Thursday, 20 March 2014

Book Review: Early Medieval Spain: Unity in Diversity, 400-1000, 2nd Edition By: Roger Collins

Pros: gives necessary background information, details available primary sources as well as what cautions need to be taken when using them, highly detailed information

Cons: you have to pay CLOSE attention or you’ll find yourself rereading pages to understand what’s going on

This is a fantastic history book describing Medieval Spain from 400 to 1000 CE.  Published in 1995, it’s an update of a book that came out originally in 1983.  While there has most likely been new discoveries that aren’t covered here, the breadth of the information and the amount of detail is still useful for anyone wishing to read up on an often ignored period and place.  Collins also mentions many controversies regarding primary sources and their interpretations, which afford the reader a glimpse of the deeper challenges involved in researching times wherein primary sources are scarce.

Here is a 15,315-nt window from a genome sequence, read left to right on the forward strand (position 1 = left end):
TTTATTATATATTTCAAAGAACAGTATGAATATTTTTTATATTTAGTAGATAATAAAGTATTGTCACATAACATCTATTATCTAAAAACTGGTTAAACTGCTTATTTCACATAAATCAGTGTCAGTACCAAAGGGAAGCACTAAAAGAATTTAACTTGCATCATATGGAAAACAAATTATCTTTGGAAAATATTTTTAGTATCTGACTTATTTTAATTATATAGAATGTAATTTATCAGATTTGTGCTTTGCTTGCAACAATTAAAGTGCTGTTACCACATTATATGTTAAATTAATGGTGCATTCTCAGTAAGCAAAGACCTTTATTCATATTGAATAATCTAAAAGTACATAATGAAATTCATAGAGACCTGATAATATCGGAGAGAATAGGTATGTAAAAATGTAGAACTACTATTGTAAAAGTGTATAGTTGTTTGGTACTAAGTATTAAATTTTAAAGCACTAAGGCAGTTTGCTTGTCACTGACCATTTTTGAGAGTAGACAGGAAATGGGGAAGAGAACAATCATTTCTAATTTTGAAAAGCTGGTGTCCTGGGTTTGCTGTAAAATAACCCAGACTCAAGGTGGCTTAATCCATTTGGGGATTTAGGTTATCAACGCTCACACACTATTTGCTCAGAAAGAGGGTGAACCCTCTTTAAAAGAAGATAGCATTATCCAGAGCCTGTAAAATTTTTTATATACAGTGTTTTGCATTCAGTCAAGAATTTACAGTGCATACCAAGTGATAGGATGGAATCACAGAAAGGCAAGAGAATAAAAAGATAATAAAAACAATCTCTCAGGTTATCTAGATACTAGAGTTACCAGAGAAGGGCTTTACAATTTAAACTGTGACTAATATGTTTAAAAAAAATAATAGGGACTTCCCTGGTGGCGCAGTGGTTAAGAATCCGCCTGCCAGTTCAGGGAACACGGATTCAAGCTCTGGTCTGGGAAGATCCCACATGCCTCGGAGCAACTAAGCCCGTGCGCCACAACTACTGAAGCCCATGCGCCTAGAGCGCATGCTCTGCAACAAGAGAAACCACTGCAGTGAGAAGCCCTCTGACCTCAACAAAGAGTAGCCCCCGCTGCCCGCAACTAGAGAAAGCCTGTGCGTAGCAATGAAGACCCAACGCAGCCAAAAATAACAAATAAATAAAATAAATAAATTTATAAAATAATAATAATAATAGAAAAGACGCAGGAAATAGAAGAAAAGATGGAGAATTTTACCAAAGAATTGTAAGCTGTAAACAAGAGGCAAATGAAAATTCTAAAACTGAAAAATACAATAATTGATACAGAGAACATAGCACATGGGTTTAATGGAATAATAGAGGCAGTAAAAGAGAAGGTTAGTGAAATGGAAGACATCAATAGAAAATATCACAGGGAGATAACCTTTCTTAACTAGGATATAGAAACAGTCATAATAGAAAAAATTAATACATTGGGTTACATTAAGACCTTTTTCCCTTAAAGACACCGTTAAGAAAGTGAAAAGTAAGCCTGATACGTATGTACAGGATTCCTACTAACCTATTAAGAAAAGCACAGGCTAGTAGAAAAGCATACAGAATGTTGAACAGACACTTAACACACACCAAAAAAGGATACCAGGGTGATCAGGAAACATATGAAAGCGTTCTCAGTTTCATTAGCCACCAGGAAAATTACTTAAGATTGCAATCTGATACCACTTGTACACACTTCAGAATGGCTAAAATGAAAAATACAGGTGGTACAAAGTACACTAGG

In order to give a complete picture of Spain during this time, the author starts with the Visigoths, a Germanic tribe originally from what’s currently Romania, and their migration and eventual conquest (along with several other tribes) of the Roman territories of present day Spain.  The various battles, major figures (mostly kings and bishops), and fluctuations in ownership are detailed.  At times the author must again go on tangents to explain information necessary to understanding the next stage of development, like glossing over the origins of Islam so the reader will grasp the political and cultural challengers when Muslims conquer the Southern provinces of Spain.

For several centuries there are only a few primary sources, or sources obviously written so long after the events they detail they’re functionally useless for deriving accurate information.  He mentions what the sources are and what cautions are necessary when applying them to the period.  

It’s a highly involved history, so you have to pay very close attention to each paragraph as sudden shifts in narrative can leave you lost if your mind wanders.

This book will give you a solid basis of early medieval Spain. 

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